It was in Texas that patients began to tell me stories about being victims of mind-control experiments as children. They described experiments in hospitals or laboratories, often on military bases. The experiments involved hypnosis, drugs, systematic physical and sexual abuse, and other techniques designed to create “alter personalities.”

I had no evidence that any of the stories were true. However, in response to claims by my patients, I decided to study psychiatric mind-control experimentation, something that has little or nothing to do with treatment methods utilized in my practice.

Why, then, did I spend eight years reading and researching intelligence agency and military mind-control experimentation? Why did I write the book, Bluebird: Deliberate Creation of Multiple Personality by Psychiatrists? (Bluebird was the name of a CIA mind-control program signed into existence by the agency’s director in April 1950, three months before the start of the Korean War.)

I believe the truth must be known.

And part of the truth is that there is no chance that psychiatry in its current form will ever become a real branch of medicine.

Psychiatry is lost in a search for genetic and internal biological causes of mental illness. Biological psychiatry in its current form is profitable, however, because it is highly subsidized by drug companies. Mental illness as brain disease is part of a package that includes “chemical imbalances” and treatment with drugs.

The marriage of psychiatry and the drug companies began in the early 1950s and was financed through government mind-control experimentation. There were numerous such programs in the U.S., including the aformentioned Bluebird, Artichoke, MK ULTRA and MK SEARCH, as well as MK NAOMI, MK DELTA and Project Often.

North America’s First LSD Manufacturer and Distributor

LSD was discovered in 1943 by Albert Hoffman, a chemist at the Sandoz pharmaceutical company in Switzerland. In the early 1950s, according to documents I obtained from the CIA through the Freedom of Information Act, the agency was concerned that the Russians were trying to buy the entire world’s supply of LSD. Both sides used the drug for mind-control and interrogation purposes.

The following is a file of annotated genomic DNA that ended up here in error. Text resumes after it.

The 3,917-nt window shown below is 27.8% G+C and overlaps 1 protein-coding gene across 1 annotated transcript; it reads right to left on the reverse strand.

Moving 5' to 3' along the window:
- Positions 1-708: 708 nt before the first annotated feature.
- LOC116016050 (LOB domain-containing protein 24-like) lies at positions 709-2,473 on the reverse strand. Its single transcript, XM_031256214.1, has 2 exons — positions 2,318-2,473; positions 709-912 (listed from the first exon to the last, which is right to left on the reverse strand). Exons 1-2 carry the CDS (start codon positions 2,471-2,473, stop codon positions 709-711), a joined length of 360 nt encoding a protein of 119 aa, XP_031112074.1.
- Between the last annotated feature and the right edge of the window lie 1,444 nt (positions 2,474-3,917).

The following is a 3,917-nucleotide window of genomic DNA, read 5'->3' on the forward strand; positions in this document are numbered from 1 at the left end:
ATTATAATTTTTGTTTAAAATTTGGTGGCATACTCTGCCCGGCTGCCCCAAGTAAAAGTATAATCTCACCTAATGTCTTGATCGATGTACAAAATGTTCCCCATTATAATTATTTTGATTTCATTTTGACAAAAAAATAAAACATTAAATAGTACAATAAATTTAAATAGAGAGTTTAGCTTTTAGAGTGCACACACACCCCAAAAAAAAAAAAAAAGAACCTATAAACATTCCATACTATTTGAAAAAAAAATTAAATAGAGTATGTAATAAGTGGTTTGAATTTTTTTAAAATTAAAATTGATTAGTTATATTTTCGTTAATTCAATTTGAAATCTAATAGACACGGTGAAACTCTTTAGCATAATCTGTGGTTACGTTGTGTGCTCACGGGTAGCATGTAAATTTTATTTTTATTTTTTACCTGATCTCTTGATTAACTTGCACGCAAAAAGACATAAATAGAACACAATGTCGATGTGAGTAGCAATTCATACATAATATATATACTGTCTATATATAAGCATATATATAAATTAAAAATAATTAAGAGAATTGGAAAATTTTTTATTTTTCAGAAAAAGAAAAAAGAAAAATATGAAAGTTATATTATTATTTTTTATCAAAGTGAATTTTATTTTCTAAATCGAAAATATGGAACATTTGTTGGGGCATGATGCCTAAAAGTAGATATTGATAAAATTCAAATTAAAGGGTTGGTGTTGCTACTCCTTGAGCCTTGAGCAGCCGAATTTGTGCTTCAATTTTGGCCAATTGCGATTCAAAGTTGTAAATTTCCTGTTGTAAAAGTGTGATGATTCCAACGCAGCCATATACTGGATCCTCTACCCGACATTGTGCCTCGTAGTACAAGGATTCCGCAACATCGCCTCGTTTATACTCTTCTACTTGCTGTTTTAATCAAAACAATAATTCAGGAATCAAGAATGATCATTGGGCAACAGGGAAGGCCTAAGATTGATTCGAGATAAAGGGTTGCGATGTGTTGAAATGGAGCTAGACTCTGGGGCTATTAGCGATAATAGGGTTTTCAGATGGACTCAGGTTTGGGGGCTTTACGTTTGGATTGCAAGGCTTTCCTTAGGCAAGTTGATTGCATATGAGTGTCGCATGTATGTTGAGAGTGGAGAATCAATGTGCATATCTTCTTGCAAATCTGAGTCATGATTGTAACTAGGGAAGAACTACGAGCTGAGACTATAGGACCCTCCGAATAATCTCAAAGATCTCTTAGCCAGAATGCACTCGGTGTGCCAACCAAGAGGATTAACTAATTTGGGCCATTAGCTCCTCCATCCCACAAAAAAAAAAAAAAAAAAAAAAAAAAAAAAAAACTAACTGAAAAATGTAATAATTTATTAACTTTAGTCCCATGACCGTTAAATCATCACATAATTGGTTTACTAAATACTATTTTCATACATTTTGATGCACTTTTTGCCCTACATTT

To ensure a domestic supply of LSD, the CIA in 1953 signed a $400,000 contract with an American drug company to manufacture and supply the drug. This was done under Subproject 18 of the MK ULTRA program.

The first North American acidheads were psychiatrists, intelligence officers and military personnel themselves. Psychiatrists then turned America on to LSD. They distributed it to subjects in experiments and then used it in “treatment.”

The psychiatrists also took the drug themselves and recommended it to their colleagues, beginning in the late 1940s. Joel Elkes, for instance, who became the chairman of the Department of Psychiatry at Johns Hopkins, described taking LSD himself in 1948.

LSD experimentation on soldiers by the U.S. Army continued at least until the late 1970s, according to U.S. Senate testimony by Army medical personnel. Other drugs introduced into American culture by intelligence-linked psychiatrists include psilocybin and PCP or “angel dust.”

Psychiatry also introduced LSD and mescaline to children—in massive doses. In the 1960s, Lauretta Bender, a child psychiatrist, administered street-level hallucinogenic doses of LSD and mescaline to children 5 to 10 years old. Some children received doses daily for weeks, months or even years at a time. This experimentation took place at Creedmore State Hospital in New York.

How do I know about this? These experiments were published in mainstream psychiatry journals and presented at their widely promoted conferences.

Some LSD conferences were funded directly by the military/intelligence community. Many of the LSD papers from the 1950s and 1960s acknowledge sponsorship by the Air Force Office of Scientific Research, the Office of Naval Research and the Department of the Army. When the federal government made LSD illegal in 1967, the psychiatric industry condemned the action at meetings and in their published writings. They regarded LSD as a boon to therapy.

By the time I started my psychiatry training in 1981, however, the official position of psychiatry had changed. LSD was a substance of abuse and the psychiatric manual (Diagnostic and Statistical Manual of Mental Disorders) now included a diagnostic category classifying its use as a psychiatric disorder.

In 30 years (1950 to 1980), LSD went from a recreational drug used by leading academic psychiatrists as a method of treatment to a dangerous street drug. Yet, none of these positions were supported by any real science.

*PSYCHOPOLITICS: The art and science of asserting and maintaining dominion over the thoughts and loyalties of individuals, officers, bureaus and masses, and the effecting of the conquest of enemy nations through “mental healing.”